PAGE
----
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A lesson in self-confidence

Updated: September 24, 2012 6:25AM



CARPENTERSVILLE — Bullies, according to one fifth-grader at Lakewood Elementary School, are people who don’t feel good about themselves, so they pick on other people.

Martial arts, such as those demonstrated to the school’s physical education classes this week, can help those bullies find self-confidence and self-control so they don’t feel the need to pick on others.

And for children who are bullied, martial arts can give them the confidence to stand up for themselves, look the bully in the eye, and tell them to stop, said Rick Steinmaier, whose Kim’s Black Belt Academy conducted the demonstrations.

Steinmaier reached out to several area schools this summer, offering to come in and teach children martial arts basics. Leann Granell, one of the physical education teachers at Lakewood, took him up on that offer.

She was particularly interested in focusing on bullying, an issue that has come into the forefront following the suicides of students around the country this year. Many of those students were reported to be victims of bullying.

Research shows that students who are bullied are far more likely to be suicidal, Steinmaier said. Boys who are bullied are five times more likely to take their own lives, and girls eight times more likely, he said.

The data on bullies themselves also are troubling, Steinmaier said. Statistics show that 60 percent of boys who are identified as bullies in school end up being convicted of crimes by the time they are 24 years old, he said.

Standing up to bullies

While the best way to stop bullying behavior is to tell an adult, Steinmaier said, it also works to stand up for oneself.

“Sometimes, all it takes is to look them in the eye and say, ‘You are bothering me. Stop it,’ ” Steinmaier said. “We are afraid to look someone in the eye, because it intimidates us. Once you have said that … odds are it will stop.”

Martial arts are not about violence and beating up bullies or the weak, Steinmaier said.

“We are talking about self-defense,” he said. “What we learn at the academy is not to be taken outside the academy.”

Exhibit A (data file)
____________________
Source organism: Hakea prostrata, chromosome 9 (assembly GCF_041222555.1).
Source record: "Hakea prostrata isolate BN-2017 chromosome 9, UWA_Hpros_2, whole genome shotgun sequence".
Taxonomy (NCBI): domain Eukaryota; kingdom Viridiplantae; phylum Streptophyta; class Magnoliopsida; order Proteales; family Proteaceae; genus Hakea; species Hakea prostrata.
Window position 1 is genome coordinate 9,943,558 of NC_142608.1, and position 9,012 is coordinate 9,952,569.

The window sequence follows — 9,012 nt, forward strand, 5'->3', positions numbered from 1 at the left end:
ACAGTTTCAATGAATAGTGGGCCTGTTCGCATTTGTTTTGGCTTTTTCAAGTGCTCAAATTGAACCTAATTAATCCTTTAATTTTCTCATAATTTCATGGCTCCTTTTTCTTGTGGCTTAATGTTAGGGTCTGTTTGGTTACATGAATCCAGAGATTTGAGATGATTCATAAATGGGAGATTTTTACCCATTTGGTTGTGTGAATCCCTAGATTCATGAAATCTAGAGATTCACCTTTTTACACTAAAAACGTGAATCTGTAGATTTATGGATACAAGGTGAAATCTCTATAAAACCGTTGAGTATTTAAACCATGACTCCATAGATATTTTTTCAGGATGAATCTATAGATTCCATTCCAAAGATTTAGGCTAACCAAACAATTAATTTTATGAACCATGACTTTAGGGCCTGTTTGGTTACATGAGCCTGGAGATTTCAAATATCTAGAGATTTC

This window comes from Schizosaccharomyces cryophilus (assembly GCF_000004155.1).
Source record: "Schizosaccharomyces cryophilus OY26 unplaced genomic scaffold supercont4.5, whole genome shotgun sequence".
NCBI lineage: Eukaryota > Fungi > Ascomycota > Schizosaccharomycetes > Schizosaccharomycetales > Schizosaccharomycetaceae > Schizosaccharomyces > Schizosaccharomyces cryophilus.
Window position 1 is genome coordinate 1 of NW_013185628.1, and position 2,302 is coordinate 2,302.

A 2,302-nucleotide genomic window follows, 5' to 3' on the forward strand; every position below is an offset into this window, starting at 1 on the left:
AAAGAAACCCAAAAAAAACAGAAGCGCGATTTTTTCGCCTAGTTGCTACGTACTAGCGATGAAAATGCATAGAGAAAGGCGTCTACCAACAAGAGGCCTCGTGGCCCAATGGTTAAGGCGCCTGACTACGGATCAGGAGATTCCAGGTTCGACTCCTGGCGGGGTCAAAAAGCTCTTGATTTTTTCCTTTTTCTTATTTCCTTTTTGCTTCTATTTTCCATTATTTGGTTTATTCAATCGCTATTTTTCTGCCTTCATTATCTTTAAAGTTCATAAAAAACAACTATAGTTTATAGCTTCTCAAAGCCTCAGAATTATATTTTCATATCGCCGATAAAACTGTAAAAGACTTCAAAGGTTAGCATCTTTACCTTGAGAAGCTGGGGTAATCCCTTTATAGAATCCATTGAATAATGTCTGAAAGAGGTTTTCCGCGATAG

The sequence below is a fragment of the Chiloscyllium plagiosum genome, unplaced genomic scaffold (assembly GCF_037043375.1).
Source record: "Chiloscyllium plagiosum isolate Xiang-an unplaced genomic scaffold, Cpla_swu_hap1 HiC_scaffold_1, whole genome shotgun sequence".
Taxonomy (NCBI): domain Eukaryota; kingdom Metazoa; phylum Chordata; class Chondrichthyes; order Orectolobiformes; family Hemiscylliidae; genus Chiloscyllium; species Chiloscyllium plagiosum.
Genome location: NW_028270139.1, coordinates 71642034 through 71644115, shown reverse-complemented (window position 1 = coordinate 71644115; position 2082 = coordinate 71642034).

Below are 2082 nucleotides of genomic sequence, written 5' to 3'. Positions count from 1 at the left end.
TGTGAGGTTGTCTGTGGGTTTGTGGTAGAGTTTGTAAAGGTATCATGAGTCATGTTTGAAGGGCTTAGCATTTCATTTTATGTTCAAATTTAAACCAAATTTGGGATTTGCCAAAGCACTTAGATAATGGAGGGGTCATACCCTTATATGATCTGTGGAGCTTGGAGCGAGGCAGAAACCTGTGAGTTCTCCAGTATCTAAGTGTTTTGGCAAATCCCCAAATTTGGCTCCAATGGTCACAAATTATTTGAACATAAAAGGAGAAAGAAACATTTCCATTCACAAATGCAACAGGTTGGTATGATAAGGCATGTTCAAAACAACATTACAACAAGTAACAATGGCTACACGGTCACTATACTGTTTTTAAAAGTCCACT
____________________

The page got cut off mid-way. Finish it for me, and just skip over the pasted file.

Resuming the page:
For students who are not involved in other sports, art or music, martial arts can be the niche that helps them find self-confidence, Granell added.

During Wednesday’s classes, just 35 minutes each, Steinmaier ran the students through basics such as what he calls the “big dog drill.” As if a big dog was chasing them, students ran in place, leaned forward to run uphill, back to go downhill, ducked like under a tree branch, jumped like leaping a fence, and side-stepped — like dodging an Illinois pothole.

Kicks, punches and barrel rolls completed the quick lesson.

“It is a little taste of what martial arts are like,” Granell said. Some students really got into it; others were less interested, she added.

Stress reliever

For those who are interested, Steinmaier offered a two-month scholarship to the Elgin-based Kim’s Black Belt Academy. Students were asked to write an essay talking about bullying — what it feels like to be bullied, how to stop it, or what to do when they witness it. The teachers will review those essays, and one student from each class, up to 11, will be offered the scholarship if their parents agree. The winning students will be honored in an all-school assembly prior to their winter break.

Lorimer Artaga, 12, of Carpentersville, said he planned to complete the essay and hoped he would get to use the scholarship. He’s been bullied, Artaga said, and admitted he has bullied himself.

“I got mostly experience about how to posture” during the class, he said. It also showed him there are other ways to get one’s anger out other than lashing out at others. “You can go there to get your stress out.”

The class also showed the sixth-grader that he does have power. “I felt my capacity of my strength. It could be something I could do in the future. It was like nothing else I have ever done,” Artaga said.

Kids who get into martial arts because of the one-class session could find themselves with an activity they enjoy for the rest of their lives, Granell added.

“They were exposed to an activity that many of them don’t get a chance to see,” she said. “It exposes kids to an opportunity and something they could do one a daily basis.”



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